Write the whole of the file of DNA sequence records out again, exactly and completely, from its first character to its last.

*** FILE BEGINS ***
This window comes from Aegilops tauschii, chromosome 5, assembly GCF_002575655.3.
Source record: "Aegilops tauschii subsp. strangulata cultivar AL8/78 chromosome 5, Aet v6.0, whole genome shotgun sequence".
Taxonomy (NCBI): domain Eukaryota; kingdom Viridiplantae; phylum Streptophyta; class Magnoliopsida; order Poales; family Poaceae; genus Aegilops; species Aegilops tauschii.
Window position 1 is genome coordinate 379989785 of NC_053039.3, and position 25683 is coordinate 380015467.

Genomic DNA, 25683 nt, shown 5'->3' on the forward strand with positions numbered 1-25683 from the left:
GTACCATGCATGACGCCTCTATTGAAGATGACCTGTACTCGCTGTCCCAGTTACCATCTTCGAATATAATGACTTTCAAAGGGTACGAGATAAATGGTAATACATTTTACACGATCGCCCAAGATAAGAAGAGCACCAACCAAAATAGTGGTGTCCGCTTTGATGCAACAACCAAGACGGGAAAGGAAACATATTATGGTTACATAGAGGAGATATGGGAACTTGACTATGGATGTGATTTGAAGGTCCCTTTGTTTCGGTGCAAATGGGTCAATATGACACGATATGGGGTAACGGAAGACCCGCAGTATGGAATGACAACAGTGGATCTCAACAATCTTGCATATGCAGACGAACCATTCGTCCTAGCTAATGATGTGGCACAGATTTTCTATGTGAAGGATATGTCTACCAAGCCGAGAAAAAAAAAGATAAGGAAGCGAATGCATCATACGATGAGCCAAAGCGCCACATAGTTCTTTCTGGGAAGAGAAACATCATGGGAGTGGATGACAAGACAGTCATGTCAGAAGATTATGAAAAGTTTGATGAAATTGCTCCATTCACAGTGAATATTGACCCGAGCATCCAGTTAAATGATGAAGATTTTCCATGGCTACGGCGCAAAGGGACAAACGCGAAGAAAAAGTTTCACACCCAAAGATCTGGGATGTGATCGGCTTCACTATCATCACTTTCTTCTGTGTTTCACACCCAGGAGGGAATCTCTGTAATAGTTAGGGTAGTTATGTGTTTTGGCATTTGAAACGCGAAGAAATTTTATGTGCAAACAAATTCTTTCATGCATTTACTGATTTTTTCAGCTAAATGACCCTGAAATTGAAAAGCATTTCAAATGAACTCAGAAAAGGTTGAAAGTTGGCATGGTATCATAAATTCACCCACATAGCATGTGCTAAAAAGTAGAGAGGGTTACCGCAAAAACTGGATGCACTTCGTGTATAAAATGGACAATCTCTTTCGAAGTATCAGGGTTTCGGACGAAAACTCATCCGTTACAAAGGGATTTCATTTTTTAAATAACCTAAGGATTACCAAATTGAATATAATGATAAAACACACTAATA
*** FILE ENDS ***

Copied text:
This window comes from Aegilops tauschii, chromosome 5, assembly GCF_002575655.3.
Source record: "Aegilops tauschii subsp. strangulata cultivar AL8/78 chromosome 5, Aet v6.0, whole genome shotgun sequence".
Taxonomy (NCBI): domain Eukaryota; kingdom Viridiplantae; phylum Streptophyta; class Magnoliopsida; order Poales; family Poaceae; genus Aegilops; species Aegilops tauschii.
Window position 1 is genome coordinate 379989785 of NC_053039.3, and position 25683 is coordinate 380015467.

Genomic DNA, 25683 nt, shown 5'->3' on the forward strand with positions numbered 1-25683 from the left:
GTACCATGCATGACGCCTCTATTGAAGATGACCTGTACTCGCTGTCCCAGTTACCATCTTCGAATATAATGACTTTCAAAGGGTACGAGATAAATGGTAATACATTTTACACGATCGCCCAAGATAAGAAGAGCACCAACCAAAATAGTGGTGTCCGCTTTGATGCAACAACCAAGACGGGAAAGGAAACATATTATGGTTACATAGAGGAGATATGGGAACTTGACTATGGATGTGATTTGAAGGTCCCTTTGTTTCGGTGCAAATGGGTCAATATGACACGATATGGGGTAACGGAAGACCCGCAGTATGGAATGACAACAGTGGATCTCAACAATCTTGCATATGCAGACGAACCATTCGTCCTAGCTAATGATGTGGCACAGATTTTCTATGTGAAGGATATGTCTACCAAGCCGAGAAAAAAAAAGATAAGGAAGCGAATGCATCATACGATGAGCCAAAGCGCCACATAGTTCTTTCTGGGAAGAGAAACATCATGGGAGTGGATGACAAGACAGTCATGTCAGAAGATTATGAAAAGTTTGATGAAATTGCTCCATTCACAGTGAATATTGACCCGAGCATCCAGTTAAATGATGAAGATTTTCCATGGCTACGGCGCAAAGGGACAAACGCGAAGAAAAAGTTTCACACCCAAAGATCTGGGATGTGATCGGCTTCACTATCATCACTTTCTTCTGTGTTTCACACCCAGGAGGGAATCTCTGTAATAGTTAGGGTAGTTATGTGTTTTGGCATTTGAAACGCGAAGAAATTTTATGTGCAAACAAATTCTTTCATGCATTTACTGATTTTTTCAGCTAAATGACCCTGAAATTGAAAAGCATTTCAAATGAACTCAGAAAAGGTTGAAAGTTGGCATGGTATCATAAATTCACCCACATAGCATGTGCTAAAAAGTAGAGAGGGTTACCGCAAAAACTGGATGCACTTCGTGTATAAAATGGACAATCTCTTTCGAAGTATCAGGGTTTCGGACGAAAACTCATCCGTTACAAAGGGATTTCATTTTTTAAATAACCTAAGGATTACCAAATTGAATATAATGATAAAACACACTAATA